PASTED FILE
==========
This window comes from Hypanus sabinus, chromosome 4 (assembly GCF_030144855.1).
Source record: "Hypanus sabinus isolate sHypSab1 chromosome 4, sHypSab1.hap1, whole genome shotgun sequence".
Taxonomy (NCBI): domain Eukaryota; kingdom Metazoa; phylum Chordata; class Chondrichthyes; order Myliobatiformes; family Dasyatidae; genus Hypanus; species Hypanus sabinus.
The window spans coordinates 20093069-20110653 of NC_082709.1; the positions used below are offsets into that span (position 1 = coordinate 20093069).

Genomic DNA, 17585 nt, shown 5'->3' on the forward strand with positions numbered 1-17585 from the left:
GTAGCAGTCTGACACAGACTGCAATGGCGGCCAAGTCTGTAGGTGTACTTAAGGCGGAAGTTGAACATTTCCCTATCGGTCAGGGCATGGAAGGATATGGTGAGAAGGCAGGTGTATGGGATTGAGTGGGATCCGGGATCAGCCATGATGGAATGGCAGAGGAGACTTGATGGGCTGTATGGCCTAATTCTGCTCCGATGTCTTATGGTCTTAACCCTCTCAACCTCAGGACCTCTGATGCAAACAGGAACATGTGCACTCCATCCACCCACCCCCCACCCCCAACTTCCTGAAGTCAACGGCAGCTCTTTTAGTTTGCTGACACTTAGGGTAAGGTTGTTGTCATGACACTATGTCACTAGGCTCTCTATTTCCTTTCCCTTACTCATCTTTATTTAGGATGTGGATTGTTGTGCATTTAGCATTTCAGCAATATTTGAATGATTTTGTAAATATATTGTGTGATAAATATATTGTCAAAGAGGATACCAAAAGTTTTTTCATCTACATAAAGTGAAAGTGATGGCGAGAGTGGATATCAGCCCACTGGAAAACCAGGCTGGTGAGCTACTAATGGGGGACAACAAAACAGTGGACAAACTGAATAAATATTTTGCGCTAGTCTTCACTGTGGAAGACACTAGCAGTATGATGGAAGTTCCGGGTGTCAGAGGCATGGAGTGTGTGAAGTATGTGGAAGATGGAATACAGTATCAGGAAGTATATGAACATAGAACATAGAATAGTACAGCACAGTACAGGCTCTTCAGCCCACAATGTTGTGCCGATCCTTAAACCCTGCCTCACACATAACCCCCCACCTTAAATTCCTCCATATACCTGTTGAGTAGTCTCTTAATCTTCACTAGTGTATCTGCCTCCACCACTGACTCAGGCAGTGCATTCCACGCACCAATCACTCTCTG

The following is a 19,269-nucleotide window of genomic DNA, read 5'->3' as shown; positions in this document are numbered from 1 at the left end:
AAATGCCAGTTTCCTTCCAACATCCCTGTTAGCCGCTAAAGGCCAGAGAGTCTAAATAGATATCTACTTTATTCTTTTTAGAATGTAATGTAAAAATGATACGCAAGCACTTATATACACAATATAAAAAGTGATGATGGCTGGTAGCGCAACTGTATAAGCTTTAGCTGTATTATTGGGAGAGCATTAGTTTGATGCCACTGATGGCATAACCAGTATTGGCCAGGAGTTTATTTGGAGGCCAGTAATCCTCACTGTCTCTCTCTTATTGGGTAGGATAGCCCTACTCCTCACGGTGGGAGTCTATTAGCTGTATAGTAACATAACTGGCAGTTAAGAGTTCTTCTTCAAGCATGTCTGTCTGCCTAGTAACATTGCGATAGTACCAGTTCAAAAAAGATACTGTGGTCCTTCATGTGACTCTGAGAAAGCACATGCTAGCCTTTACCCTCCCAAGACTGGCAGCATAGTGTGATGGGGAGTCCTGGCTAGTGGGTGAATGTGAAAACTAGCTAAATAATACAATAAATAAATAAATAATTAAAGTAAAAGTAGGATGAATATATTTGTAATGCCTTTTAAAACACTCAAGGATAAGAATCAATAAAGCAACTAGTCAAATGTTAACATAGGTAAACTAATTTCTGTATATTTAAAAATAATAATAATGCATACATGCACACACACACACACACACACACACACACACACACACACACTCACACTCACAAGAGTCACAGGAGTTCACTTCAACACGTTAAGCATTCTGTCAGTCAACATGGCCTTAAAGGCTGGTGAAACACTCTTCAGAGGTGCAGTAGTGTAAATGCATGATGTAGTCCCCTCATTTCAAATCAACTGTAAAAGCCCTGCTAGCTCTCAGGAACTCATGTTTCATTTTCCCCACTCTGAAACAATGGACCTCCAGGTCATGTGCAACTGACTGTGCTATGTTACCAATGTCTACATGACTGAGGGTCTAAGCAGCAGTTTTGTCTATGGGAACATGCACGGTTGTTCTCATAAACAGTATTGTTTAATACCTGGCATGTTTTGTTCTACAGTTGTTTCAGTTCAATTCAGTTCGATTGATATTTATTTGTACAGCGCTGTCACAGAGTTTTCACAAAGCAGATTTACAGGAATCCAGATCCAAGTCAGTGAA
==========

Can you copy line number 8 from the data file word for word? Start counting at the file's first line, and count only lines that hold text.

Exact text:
AAATGCCAGTTTCCTTCCAACATCCCTGTTAGCCGCTAAAGGCCAGAGAGTCTAAATAGATATCTACTTTATTCTTTTTAGAATGTAATGTAAAAATGATACGCAAGCACTTATATACACAATATAAAAAGTGATGATGGCTGGTAGCGCAACTGTATAAGCTTTAGCTGTATTATTGGGAGAGCATTAGTTTGATGCCACTGATGGCATAACCAGTATTGGCCAGGAGTTTATTTGGAGGCCAGTAATCCTCACTGTCTCTCTCTTATTGGGTAGGATAGCCCTACTCCTCACGGTGGGAGTCTATTAGCTGTATAGTAACATAACTGGCAGTTAAGAGTTCTTCTTCAAGCATGTCTGTCTGCCTAGTAACATTGCGATAGTACCAGTTCAAAAAAGATACTGTGGTCCTTCATGTGACTCTGAGAAAGCACATGCTAGCCTTTACCCTCCCAAGACTGGCAGCATAGTGTGATGGGGAGTCCTGGCTAGTGGGTGAATGTGAAAACTAGCTAAATAATACAATAAATAAATAAATAATTAAAGTAAAAGTAGGATGAATATATTTGTAATGCCTTTTAAAACACTCAAGGATAAGAATCAATAAAGCAACTAGTCAAATGTTAACATAGGTAAACTAATTTCTGTATATTTAAAAATAATAATAATGCATACATGCACACACACACACACACACACACACACACACACACACACACTCACACTCACAAGAGTCACAGGAGTTCACTTCAACACGTTAAGCATTCTGTCAGTCAACATGGCCTTAAAGGCTGGTGAAACACTCTTCAGAGGTGCAGTAGTGTAAATGCATGATGTAGTCCCCTCATTTCAAATCAACTGTAAAAGCCCTGCTAGCTCTCAGGAACTCATGTTTCATTTTCCCCACTCTGAAACAATGGACCTCCAGGTCATGTGCAACTGACTGTGCTATGTTACCAATGTCTACATGACTGAGGGTCTAAGCAGCAGTTTTGTCTATGGGAACATGCACGGTTGTTCTCATAAACAGTATTGTTTAATACCTGGCATGTTTTGTTCTACAGTTGTTTCAGTTCAATTCAGTTCGATTGATATTTATTTGTACAGCGCTGTCACAGAGTTTTCACAAAGCAGATTTACAGGAATCCAGATCCAAGTCAGTGAA